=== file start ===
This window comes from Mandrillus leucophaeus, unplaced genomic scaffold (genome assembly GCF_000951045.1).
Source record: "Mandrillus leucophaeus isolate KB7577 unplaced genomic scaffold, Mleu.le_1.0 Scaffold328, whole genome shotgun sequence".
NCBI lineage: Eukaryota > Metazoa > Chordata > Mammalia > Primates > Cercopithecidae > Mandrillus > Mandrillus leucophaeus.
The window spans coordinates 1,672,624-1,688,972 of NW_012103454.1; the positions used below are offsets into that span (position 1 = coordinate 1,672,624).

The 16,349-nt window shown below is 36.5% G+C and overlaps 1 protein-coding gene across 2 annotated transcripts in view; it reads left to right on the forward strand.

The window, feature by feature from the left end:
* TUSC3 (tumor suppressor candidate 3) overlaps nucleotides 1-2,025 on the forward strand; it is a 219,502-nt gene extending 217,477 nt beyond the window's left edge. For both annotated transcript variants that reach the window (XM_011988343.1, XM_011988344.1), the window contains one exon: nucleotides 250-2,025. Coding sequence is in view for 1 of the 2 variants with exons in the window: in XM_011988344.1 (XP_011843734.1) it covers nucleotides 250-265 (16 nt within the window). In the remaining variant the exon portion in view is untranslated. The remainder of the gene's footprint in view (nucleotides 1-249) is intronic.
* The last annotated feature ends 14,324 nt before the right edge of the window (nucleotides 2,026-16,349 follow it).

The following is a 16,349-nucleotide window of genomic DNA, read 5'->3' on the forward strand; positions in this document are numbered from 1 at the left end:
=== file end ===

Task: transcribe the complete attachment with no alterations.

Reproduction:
This window comes from Mandrillus leucophaeus, unplaced genomic scaffold (genome assembly GCF_000951045.1).
Source record: "Mandrillus leucophaeus isolate KB7577 unplaced genomic scaffold, Mleu.le_1.0 Scaffold328, whole genome shotgun sequence".
NCBI lineage: Eukaryota > Metazoa > Chordata > Mammalia > Primates > Cercopithecidae > Mandrillus > Mandrillus leucophaeus.
The window spans coordinates 1,672,624-1,688,972 of NW_012103454.1; the positions used below are offsets into that span (position 1 = coordinate 1,672,624).

The 16,349-nt window shown below is 36.5% G+C and overlaps 1 protein-coding gene across 2 annotated transcripts in view; it reads left to right on the forward strand.

The window, feature by feature from the left end:
* TUSC3 (tumor suppressor candidate 3) overlaps nucleotides 1-2,025 on the forward strand; it is a 219,502-nt gene extending 217,477 nt beyond the window's left edge. For both annotated transcript variants that reach the window (XM_011988343.1, XM_011988344.1), the window contains one exon: nucleotides 250-2,025. Coding sequence is in view for 1 of the 2 variants with exons in the window: in XM_011988344.1 (XP_011843734.1) it covers nucleotides 250-265 (16 nt within the window). In the remaining variant the exon portion in view is untranslated. The remainder of the gene's footprint in view (nucleotides 1-249) is intronic.
* The last annotated feature ends 14,324 nt before the right edge of the window (nucleotides 2,026-16,349 follow it).

The following is a 16,349-nucleotide window of genomic DNA, read 5'->3' on the forward strand; positions in this document are numbered from 1 at the left end: